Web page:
Street Level Surveillance: Help find who uses mobile biometric technology

Street Level Surveillance: Help find who uses mobile biometric technology

Join the EFF and MuckRock in asking local police how they track your fingers, face, DNA, and more

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Edited by JPat Brown

Police departments are increasingly tracking your face, your fingerprints, your tattoos — and even your DNA. Help the Electronic Frontier Foundation and MuckRock uncover how local agencies are tracking you and bring some much-needed transparency to the murky world of biometric surveillance.

Participation is simple: Fill in the form at EFF’s website, and we’ll handle the rest. But the impact could be huge.

As biometric technologies have advanced — with fingerprint scanners now standard on many phones and DNA testing becoming a consumer industry — private companies have become increasingly aggressive about selling these services to law enforcement groups. And just as technology that powers your cell phone has shrunk in both size and cost, mobile surveillance and tracking tools are now being deployed more cheaply than ever before — and with less oversight.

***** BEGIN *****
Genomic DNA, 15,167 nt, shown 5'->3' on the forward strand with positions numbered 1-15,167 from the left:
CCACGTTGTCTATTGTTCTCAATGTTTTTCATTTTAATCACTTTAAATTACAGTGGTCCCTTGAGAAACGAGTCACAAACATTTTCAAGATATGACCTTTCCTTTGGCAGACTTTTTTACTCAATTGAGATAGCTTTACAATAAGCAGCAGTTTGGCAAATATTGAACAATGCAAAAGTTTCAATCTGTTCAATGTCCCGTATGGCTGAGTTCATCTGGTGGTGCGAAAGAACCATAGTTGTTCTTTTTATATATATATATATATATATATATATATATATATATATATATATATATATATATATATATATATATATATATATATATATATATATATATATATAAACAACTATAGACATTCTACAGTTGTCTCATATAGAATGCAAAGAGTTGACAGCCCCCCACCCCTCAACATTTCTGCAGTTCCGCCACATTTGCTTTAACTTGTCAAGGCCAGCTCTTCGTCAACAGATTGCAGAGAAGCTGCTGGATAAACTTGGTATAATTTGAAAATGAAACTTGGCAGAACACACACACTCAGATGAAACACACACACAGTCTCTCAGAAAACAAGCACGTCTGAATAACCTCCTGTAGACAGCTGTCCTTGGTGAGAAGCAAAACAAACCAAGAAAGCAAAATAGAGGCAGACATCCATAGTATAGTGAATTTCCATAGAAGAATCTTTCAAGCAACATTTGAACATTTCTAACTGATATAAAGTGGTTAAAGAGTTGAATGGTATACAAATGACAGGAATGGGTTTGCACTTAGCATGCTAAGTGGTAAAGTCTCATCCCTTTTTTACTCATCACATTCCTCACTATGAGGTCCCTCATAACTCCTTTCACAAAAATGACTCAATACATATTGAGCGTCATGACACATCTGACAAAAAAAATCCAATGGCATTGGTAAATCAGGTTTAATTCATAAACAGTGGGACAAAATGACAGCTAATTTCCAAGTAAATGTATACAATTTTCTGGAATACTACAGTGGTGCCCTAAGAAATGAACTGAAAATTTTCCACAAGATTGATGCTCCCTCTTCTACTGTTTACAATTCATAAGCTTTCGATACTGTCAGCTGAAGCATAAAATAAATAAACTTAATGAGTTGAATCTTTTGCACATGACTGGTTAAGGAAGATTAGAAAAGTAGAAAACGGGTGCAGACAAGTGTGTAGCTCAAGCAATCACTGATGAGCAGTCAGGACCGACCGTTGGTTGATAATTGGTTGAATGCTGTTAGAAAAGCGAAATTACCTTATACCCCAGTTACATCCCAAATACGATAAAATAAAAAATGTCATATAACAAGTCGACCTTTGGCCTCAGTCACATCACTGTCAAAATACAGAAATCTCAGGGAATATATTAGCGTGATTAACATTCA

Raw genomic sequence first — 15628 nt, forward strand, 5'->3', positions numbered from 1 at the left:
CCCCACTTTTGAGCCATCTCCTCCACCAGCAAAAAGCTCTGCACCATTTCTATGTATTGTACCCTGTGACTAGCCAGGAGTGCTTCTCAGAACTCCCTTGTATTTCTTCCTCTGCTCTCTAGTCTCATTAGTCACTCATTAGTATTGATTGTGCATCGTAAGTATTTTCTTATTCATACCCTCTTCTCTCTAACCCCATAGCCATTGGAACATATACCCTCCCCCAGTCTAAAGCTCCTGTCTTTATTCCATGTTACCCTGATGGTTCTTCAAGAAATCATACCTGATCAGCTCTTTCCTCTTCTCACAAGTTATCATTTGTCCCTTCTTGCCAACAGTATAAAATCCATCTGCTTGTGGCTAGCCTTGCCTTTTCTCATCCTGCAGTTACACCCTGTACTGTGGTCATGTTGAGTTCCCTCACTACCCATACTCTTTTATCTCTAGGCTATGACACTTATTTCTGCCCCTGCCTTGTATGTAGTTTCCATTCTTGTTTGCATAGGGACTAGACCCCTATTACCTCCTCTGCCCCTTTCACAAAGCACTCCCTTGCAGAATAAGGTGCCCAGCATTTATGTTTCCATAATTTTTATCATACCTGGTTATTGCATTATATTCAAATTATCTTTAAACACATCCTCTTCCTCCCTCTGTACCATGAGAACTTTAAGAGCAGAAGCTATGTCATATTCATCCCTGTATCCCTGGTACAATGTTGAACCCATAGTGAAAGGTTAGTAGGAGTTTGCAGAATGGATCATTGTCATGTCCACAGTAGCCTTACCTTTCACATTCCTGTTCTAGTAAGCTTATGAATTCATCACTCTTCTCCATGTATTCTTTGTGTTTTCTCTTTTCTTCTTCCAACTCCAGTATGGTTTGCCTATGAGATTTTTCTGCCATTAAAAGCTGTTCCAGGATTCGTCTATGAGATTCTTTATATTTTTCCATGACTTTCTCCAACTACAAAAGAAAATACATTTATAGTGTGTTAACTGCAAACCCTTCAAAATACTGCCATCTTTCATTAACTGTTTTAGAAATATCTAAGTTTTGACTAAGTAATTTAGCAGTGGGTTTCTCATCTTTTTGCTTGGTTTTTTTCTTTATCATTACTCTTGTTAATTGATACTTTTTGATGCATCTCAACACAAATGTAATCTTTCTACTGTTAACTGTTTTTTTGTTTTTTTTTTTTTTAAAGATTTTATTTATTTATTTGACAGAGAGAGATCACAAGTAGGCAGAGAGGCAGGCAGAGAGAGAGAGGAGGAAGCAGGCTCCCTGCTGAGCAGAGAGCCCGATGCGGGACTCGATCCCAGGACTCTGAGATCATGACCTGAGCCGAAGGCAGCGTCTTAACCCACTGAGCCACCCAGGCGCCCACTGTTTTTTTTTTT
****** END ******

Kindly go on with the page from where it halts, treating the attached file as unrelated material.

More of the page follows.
There is no existing national database that tracks who is using what, how well its working, or what policies are in place to understand how your freedoms are being protected. So MuckRock and the EFF are doing a national census — via public records requests — asking agencies what they have and how they’re using it.

Once you fill out the form below, we’ll take the information and generate a legally-binding public records request, customized to the jurisdiction you’re interested in (an example of what the public records request will look like).

Together, we can map how these technologies are being used — and potentially abused — across the country. You can also see which requests have already been submitted, and file your own request here.